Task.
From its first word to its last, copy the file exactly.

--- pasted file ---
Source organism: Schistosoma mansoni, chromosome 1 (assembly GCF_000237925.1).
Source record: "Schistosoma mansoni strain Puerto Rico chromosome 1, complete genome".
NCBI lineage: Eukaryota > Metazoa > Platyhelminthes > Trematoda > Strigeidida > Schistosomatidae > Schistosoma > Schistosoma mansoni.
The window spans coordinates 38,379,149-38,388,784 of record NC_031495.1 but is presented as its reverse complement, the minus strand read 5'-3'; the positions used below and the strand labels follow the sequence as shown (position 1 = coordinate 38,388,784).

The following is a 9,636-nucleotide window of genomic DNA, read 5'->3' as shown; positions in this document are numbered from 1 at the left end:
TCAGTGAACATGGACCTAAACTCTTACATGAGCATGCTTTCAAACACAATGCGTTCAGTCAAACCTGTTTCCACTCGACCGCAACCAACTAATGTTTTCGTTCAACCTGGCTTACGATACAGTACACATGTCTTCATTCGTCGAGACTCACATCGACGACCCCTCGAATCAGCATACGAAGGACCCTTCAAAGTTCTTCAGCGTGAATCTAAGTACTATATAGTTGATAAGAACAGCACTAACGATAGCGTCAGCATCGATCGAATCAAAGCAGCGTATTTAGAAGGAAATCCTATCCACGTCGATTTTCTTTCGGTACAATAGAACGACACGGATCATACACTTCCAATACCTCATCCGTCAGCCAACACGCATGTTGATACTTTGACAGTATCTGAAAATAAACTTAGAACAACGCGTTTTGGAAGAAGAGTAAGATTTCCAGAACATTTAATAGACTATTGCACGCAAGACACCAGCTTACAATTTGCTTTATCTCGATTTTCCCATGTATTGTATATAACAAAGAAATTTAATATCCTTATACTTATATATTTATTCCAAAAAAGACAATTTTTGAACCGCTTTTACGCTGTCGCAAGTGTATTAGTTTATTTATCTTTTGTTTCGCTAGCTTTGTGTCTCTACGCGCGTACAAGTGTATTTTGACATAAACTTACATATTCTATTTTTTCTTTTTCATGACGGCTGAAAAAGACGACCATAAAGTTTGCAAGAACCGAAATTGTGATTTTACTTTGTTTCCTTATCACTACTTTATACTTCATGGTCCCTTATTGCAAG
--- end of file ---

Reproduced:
Source organism: Schistosoma mansoni, chromosome 1 (assembly GCF_000237925.1).
Source record: "Schistosoma mansoni strain Puerto Rico chromosome 1, complete genome".
NCBI lineage: Eukaryota > Metazoa > Platyhelminthes > Trematoda > Strigeidida > Schistosomatidae > Schistosoma > Schistosoma mansoni.
The window spans coordinates 38,379,149-38,388,784 of record NC_031495.1 but is presented as its reverse complement, the minus strand read 5'-3'; the positions used below and the strand labels follow the sequence as shown (position 1 = coordinate 38,388,784).

The following is a 9,636-nucleotide window of genomic DNA, read 5'->3' as shown; positions in this document are numbered from 1 at the left end:
TCAGTGAACATGGACCTAAACTCTTACATGAGCATGCTTTCAAACACAATGCGTTCAGTCAAACCTGTTTCCACTCGACCGCAACCAACTAATGTTTTCGTTCAACCTGGCTTACGATACAGTACACATGTCTTCATTCGTCGAGACTCACATCGACGACCCCTCGAATCAGCATACGAAGGACCCTTCAAAGTTCTTCAGCGTGAATCTAAGTACTATATAGTTGATAAGAACAGCACTAACGATAGCGTCAGCATCGATCGAATCAAAGCAGCGTATTTAGAAGGAAATCCTATCCACGTCGATTTTCTTTCGGTACAATAGAACGACACGGATCATACACTTCCAATACCTCATCCGTCAGCCAACACGCATGTTGATACTTTGACAGTATCTGAAAATAAACTTAGAACAACGCGTTTTGGAAGAAGAGTAAGATTTCCAGAACATTTAATAGACTATTGCACGCAAGACACCAGCTTACAATTTGCTTTATCTCGATTTTCCCATGTATTGTATATAACAAAGAAATTTAATATCCTTATACTTATATATTTATTCCAAAAAAGACAATTTTTGAACCGCTTTTACGCTGTCGCAAGTGTATTAGTTTATTTATCTTTTGTTTCGCTAGCTTTGTGTCTCTACGCGCGTACAAGTGTATTTTGACATAAACTTACATATTCTATTTTTTCTTTTTCATGACGGCTGAAAAAGACGACCATAAAGTTTGCAAGAACCGAAATTGTGATTTTACTTTGTTTCCTTATCACTACTTTATACTTCATGGTCCCTTATTGCAAG